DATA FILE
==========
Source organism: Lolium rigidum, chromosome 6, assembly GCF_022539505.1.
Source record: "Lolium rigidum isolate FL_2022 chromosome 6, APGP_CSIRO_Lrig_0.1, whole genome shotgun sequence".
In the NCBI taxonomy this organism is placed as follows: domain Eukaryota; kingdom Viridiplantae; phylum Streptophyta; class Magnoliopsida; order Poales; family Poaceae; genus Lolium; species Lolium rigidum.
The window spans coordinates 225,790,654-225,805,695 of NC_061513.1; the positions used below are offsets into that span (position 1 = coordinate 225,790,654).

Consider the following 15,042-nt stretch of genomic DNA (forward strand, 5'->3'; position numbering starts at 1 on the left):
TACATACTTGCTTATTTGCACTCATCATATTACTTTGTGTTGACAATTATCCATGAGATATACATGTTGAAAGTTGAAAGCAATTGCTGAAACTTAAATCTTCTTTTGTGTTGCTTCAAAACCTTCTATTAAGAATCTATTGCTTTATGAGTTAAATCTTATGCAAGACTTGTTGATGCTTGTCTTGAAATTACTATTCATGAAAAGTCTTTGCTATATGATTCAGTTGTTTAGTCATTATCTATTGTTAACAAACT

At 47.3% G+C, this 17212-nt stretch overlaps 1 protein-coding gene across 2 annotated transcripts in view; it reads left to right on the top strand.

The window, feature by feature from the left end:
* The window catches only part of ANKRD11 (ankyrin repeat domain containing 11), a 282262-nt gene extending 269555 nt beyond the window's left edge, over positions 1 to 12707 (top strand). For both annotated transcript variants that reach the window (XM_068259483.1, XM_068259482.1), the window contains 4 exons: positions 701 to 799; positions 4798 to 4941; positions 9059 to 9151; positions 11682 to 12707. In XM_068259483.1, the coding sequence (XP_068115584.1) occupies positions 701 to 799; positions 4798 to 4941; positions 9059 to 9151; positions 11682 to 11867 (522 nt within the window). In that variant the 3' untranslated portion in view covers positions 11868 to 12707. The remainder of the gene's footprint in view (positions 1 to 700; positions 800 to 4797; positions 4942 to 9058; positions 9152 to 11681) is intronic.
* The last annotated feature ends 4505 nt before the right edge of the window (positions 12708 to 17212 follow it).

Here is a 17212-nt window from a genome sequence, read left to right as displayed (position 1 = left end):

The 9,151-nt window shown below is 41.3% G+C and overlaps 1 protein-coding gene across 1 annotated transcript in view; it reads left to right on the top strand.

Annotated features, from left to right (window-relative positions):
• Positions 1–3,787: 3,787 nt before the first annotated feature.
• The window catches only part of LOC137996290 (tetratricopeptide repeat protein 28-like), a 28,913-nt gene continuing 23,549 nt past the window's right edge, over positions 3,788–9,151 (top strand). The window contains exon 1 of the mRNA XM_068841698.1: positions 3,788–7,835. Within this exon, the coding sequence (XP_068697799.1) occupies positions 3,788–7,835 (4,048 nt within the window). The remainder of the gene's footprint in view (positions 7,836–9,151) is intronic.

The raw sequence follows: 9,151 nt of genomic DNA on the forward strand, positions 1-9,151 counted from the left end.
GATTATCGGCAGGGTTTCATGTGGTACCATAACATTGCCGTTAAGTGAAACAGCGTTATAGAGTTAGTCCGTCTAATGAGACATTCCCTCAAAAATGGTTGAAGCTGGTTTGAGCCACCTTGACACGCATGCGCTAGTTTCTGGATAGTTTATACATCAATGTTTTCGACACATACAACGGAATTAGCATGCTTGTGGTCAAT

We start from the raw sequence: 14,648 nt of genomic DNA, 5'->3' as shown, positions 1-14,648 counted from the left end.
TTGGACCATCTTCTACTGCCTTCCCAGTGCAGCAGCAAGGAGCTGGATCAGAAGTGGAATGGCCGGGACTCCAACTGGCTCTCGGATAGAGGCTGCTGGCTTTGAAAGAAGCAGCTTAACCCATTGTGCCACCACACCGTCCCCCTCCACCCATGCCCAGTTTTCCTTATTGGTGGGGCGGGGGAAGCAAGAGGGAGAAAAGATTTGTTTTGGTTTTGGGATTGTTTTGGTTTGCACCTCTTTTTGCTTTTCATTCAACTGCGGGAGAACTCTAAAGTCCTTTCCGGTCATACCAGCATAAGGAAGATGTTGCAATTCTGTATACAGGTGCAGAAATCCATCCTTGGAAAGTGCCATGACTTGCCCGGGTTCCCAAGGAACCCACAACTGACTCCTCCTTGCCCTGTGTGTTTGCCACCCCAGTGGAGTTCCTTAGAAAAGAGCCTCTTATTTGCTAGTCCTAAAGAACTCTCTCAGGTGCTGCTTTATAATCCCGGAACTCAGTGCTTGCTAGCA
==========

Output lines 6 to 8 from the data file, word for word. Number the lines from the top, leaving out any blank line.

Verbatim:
TACATACTTGCTTATTTGCACTCATCATATTACTTTGTGTTGACAATTATCCATGAGATATACATGTTGAAAGTTGAAAGCAATTGCTGAAACTTAAATCTTCTTTTGTGTTGCTTCAAAACCTTCTATTAAGAATCTATTGCTTTATGAGTTAAATCTTATGCAAGACTTGTTGATGCTTGTCTTGAAATTACTATTCATGAAAAGTCTTTGCTATATGATTCAGTTGTTTAGTCATTATCTATTGTTAACAAACT

At 47.3% G+C, this 17212-nt stretch overlaps 1 protein-coding gene across 2 annotated transcripts in view; it reads left to right on the top strand.

The window, feature by feature from the left end: